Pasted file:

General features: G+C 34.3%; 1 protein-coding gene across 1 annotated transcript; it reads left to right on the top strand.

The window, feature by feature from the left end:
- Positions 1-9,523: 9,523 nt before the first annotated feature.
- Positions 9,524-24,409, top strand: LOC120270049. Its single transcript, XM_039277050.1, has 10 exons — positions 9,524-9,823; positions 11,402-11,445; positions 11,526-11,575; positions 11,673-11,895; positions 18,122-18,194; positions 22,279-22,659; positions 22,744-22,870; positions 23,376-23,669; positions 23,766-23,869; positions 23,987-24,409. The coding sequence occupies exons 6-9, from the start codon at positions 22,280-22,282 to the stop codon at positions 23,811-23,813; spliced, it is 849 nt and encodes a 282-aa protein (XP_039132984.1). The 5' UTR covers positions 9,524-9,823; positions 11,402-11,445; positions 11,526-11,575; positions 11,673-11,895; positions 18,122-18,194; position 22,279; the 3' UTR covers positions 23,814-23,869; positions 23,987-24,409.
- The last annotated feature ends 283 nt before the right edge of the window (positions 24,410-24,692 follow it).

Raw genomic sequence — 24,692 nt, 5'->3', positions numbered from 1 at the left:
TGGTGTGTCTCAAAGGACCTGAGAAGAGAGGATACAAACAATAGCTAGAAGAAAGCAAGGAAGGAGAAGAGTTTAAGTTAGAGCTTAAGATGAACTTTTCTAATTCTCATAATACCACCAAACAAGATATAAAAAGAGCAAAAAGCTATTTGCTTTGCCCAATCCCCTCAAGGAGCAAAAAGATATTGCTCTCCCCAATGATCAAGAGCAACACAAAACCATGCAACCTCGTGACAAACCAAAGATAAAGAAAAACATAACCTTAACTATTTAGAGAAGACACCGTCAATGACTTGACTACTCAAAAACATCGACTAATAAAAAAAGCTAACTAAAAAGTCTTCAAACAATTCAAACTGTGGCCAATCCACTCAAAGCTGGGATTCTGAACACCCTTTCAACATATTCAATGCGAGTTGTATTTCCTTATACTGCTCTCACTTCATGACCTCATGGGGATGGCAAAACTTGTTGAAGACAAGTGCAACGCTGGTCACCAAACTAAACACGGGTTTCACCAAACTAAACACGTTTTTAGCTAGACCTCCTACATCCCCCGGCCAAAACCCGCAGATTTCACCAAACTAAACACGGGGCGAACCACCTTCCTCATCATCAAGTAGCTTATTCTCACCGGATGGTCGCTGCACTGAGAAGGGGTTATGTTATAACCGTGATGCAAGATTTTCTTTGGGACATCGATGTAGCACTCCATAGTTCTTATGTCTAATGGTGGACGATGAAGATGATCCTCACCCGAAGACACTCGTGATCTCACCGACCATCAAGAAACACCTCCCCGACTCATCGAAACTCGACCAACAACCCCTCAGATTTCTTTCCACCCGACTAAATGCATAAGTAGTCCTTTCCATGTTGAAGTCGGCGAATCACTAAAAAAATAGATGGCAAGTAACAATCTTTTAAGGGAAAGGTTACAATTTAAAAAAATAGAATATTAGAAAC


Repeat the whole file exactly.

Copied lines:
General features: G+C 34.3%; 1 protein-coding gene across 1 annotated transcript; it reads left to right on the top strand.

The window, feature by feature from the left end:
- Positions 1-9,523: 9,523 nt before the first annotated feature.
- Positions 9,524-24,409, top strand: LOC120270049. Its single transcript, XM_039277050.1, has 10 exons — positions 9,524-9,823; positions 11,402-11,445; positions 11,526-11,575; positions 11,673-11,895; positions 18,122-18,194; positions 22,279-22,659; positions 22,744-22,870; positions 23,376-23,669; positions 23,766-23,869; positions 23,987-24,409. The coding sequence occupies exons 6-9, from the start codon at positions 22,280-22,282 to the stop codon at positions 23,811-23,813; spliced, it is 849 nt and encodes a 282-aa protein (XP_039132984.1). The 5' UTR covers positions 9,524-9,823; positions 11,402-11,445; positions 11,526-11,575; positions 11,673-11,895; positions 18,122-18,194; position 22,279; the 3' UTR covers positions 23,814-23,869; positions 23,987-24,409.
- The last annotated feature ends 283 nt before the right edge of the window (positions 24,410-24,692 follow it).

Raw genomic sequence — 24,692 nt, 5'->3', positions numbered from 1 at the left:
TGGTGTGTCTCAAAGGACCTGAGAAGAGAGGATACAAACAATAGCTAGAAGAAAGCAAGGAAGGAGAAGAGTTTAAGTTAGAGCTTAAGATGAACTTTTCTAATTCTCATAATACCACCAAACAAGATATAAAAAGAGCAAAAAGCTATTTGCTTTGCCCAATCCCCTCAAGGAGCAAAAAGATATTGCTCTCCCCAATGATCAAGAGCAACACAAAACCATGCAACCTCGTGACAAACCAAAGATAAAGAAAAACATAACCTTAACTATTTAGAGAAGACACCGTCAATGACTTGACTACTCAAAAACATCGACTAATAAAAAAAGCTAACTAAAAAGTCTTCAAACAATTCAAACTGTGGCCAATCCACTCAAAGCTGGGATTCTGAACACCCTTTCAACATATTCAATGCGAGTTGTATTTCCTTATACTGCTCTCACTTCATGACCTCATGGGGATGGCAAAACTTGTTGAAGACAAGTGCAACGCTGGTCACCAAACTAAACACGGGTTTCACCAAACTAAACACGTTTTTAGCTAGACCTCCTACATCCCCCGGCCAAAACCCGCAGATTTCACCAAACTAAACACGGGGCGAACCACCTTCCTCATCATCAAGTAGCTTATTCTCACCGGATGGTCGCTGCACTGAGAAGGGGTTATGTTATAACCGTGATGCAAGATTTTCTTTGGGACATCGATGTAGCACTCCATAGTTCTTATGTCTAATGGTGGACGATGAAGATGATCCTCACCCGAAGACACTCGTGATCTCACCGACCATCAAGAAACACCTCCCCGACTCATCGAAACTCGACCAACAACCCCTCAGATTTCTTTCCACCCGACTAAATGCATAAGTAGTCCTTTCCATGTTGAAGTCGGCGAATCACTAAAAAAATAGATGGCAAGTAACAATCTTTTAAGGGAAAGGTTACAATTTAAAAAAATAGAATATTAGAAAC